:bodytext entry, which contains the rendered page object, not yet poured into its template, and with macros not yet processed nor glossary expansion yet performed. In my own sites, for example, this is the point at which I would pass a Markdown text page object through Markdown to turn it into HTML.
The template is located, as follows: If there is a
:directTemplate directive in force, its value is taken to be the template. Otherwise, if there is no
:template scalar directive in force, we expect to have encountered a file
#template.txt in the course of constructing the page table, and this file is used. If there is a
:template scalar directive in force, then its value is taken to be the simple name of a text file in the
#templates directive object folder or in the user templates folder. So, for example, a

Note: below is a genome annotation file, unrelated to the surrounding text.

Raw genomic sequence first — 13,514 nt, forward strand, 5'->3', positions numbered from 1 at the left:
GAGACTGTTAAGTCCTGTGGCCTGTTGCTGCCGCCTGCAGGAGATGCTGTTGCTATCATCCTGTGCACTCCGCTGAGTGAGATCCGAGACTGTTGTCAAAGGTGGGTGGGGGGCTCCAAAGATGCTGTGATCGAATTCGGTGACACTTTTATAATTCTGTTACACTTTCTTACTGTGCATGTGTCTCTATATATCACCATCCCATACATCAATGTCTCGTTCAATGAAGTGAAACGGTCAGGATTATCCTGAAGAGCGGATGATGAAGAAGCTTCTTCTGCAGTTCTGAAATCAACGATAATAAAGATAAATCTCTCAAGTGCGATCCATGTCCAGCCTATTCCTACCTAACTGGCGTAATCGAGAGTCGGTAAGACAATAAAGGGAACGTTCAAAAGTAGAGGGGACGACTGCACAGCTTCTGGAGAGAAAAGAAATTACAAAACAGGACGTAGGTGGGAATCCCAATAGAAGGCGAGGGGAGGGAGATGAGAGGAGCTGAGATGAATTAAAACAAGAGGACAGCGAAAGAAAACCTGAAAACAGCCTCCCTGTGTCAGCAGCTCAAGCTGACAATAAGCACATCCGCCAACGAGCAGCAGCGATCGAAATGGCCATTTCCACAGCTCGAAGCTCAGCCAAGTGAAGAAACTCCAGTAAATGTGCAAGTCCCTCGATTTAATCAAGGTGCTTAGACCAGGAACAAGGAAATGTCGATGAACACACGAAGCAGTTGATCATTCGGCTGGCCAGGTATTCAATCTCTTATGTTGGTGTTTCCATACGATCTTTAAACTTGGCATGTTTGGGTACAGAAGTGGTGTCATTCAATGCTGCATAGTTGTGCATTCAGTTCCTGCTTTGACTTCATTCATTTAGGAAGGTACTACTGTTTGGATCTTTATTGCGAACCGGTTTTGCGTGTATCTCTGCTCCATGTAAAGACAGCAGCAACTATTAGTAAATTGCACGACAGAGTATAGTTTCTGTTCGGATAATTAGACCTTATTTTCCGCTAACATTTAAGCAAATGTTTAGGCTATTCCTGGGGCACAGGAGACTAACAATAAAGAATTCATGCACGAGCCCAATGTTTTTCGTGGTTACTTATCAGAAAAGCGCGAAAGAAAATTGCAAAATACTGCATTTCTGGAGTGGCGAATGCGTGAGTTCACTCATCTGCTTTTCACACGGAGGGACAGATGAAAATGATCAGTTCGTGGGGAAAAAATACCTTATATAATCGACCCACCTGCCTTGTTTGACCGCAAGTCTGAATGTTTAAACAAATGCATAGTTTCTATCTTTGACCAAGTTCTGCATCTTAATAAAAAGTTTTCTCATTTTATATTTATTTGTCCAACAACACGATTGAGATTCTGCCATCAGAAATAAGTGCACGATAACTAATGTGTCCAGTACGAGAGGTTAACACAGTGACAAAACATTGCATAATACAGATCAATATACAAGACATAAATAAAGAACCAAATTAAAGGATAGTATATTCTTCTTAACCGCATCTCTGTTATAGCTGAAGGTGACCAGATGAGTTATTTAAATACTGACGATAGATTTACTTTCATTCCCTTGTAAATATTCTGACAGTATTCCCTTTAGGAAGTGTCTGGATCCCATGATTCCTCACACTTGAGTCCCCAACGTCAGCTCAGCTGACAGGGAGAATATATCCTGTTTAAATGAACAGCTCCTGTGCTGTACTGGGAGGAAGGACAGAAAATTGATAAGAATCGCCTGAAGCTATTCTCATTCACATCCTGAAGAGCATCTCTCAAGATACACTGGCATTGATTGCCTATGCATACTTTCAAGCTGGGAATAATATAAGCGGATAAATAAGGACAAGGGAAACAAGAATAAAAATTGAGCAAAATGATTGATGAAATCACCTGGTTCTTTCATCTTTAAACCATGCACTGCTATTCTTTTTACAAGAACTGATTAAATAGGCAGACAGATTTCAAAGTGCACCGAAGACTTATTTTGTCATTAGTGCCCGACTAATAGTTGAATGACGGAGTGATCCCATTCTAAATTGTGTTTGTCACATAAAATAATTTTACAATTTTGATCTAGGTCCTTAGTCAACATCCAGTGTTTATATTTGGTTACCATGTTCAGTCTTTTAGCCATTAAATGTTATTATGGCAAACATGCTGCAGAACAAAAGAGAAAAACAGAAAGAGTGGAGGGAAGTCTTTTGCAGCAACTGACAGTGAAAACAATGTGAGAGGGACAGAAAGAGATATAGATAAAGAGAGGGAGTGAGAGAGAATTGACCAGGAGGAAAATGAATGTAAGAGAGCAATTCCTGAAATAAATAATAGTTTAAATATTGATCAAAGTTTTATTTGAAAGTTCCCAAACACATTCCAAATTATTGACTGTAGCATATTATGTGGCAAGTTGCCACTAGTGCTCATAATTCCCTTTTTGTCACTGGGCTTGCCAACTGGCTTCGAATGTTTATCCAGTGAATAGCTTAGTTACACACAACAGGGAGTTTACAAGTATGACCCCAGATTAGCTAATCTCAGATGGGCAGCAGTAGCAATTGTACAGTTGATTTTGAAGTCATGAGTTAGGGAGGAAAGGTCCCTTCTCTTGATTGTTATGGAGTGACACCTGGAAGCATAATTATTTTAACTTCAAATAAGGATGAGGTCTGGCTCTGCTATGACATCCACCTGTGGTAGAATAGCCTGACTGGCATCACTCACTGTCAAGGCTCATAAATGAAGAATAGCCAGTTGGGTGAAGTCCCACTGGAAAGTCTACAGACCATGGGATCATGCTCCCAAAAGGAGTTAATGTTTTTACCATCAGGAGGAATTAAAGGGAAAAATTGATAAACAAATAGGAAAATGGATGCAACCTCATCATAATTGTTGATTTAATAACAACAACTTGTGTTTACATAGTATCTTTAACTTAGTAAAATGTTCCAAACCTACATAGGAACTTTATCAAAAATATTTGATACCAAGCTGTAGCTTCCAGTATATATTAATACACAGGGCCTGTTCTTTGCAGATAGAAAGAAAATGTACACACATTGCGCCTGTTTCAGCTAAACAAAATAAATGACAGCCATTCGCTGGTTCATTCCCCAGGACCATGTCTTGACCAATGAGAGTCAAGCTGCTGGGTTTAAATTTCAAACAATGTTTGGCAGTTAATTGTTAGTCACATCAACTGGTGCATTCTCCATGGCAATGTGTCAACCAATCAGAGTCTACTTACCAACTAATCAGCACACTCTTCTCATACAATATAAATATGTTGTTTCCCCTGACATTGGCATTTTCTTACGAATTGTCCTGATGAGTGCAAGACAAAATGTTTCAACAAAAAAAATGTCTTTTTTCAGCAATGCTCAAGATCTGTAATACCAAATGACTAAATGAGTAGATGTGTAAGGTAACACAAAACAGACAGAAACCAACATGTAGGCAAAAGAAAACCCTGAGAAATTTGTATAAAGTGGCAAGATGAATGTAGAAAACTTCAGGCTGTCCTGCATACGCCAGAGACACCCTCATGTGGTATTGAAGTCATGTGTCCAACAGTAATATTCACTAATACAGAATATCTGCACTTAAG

:template scalar directive value of
"mytemplate" would mean a file
mytemplate.txt in the
#templates folder or in the user templates folder.
:bodytext is embedded in the template by substituting it for the pseudo-tag
<bodytext> or for a tag
Macros are processed (except in the highly unlikely circumstance that the scalar directive
false). A macro is an ERB expression in your page object or template (the two have been combined by the previous step into a single string). This is when calculated content (such as images and automatically generated navigation) is substituted into the Web page.
PostMacroFilter time. If we found a
#filters folder and there is a
postMacroFilter.rb file in it, we call that file’s top-level
postMacroFilter() method with one parameter — the page table. This is your chance to modify the page table’s
:postmacrotext entry, which contains the rendered page object, poured into its template, and with macros already processed, but glossary expansion not yet performed. In my own sites, for example, this is the point at which I would pass a kramdown text page object through kramdown to turn it into HTML (if I’m using kramdown instead of Markdown).